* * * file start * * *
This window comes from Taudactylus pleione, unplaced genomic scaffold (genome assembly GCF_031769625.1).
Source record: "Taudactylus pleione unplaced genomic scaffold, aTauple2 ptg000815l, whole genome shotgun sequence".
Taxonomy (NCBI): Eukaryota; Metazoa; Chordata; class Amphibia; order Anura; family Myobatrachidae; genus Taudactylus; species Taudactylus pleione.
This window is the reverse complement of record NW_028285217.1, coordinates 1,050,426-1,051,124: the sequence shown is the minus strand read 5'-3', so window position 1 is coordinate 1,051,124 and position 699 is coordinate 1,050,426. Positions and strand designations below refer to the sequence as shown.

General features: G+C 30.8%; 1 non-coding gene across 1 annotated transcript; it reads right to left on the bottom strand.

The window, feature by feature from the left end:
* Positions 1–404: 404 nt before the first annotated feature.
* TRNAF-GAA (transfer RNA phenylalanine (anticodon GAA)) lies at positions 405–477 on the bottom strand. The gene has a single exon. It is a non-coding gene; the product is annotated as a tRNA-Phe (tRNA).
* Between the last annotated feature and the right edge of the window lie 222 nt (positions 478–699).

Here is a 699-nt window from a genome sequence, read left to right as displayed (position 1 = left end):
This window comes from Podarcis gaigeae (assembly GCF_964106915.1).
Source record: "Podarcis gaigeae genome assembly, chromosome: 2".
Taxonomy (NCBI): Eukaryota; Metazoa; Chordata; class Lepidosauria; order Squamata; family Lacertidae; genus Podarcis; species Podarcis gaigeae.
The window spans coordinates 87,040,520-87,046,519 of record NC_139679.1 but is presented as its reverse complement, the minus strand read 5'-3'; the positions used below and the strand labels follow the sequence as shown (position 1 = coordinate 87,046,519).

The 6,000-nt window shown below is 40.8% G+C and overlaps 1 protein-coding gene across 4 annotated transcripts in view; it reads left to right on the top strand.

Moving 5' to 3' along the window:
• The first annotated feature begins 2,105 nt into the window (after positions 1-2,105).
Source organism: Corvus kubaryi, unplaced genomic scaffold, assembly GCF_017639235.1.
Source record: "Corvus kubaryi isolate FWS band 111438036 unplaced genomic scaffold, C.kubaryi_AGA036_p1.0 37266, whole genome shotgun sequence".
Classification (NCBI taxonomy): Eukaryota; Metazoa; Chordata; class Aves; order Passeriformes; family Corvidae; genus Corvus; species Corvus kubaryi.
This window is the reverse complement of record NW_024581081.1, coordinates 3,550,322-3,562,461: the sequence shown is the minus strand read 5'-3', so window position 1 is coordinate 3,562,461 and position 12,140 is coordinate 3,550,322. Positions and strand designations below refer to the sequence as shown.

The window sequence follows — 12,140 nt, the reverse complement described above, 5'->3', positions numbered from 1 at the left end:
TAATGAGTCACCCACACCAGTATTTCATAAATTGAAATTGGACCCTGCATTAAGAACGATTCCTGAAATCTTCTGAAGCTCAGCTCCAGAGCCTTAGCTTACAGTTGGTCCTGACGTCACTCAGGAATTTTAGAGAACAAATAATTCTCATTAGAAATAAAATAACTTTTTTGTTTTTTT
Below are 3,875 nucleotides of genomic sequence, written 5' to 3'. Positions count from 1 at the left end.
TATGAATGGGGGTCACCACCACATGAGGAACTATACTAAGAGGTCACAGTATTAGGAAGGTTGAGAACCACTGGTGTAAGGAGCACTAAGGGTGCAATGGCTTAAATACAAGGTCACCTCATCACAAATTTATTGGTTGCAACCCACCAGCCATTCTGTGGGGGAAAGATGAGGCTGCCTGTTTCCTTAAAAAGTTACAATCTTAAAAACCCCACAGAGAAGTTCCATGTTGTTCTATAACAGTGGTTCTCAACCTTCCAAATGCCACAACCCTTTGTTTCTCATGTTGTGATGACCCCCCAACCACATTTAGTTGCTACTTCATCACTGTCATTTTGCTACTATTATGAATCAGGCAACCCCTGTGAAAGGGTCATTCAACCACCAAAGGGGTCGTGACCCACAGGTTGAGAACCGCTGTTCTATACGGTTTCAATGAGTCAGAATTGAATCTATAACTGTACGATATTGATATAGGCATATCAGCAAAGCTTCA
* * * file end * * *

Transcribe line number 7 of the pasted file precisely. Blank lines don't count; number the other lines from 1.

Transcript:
* Positions 1–404: 404 nt before the first annotated feature.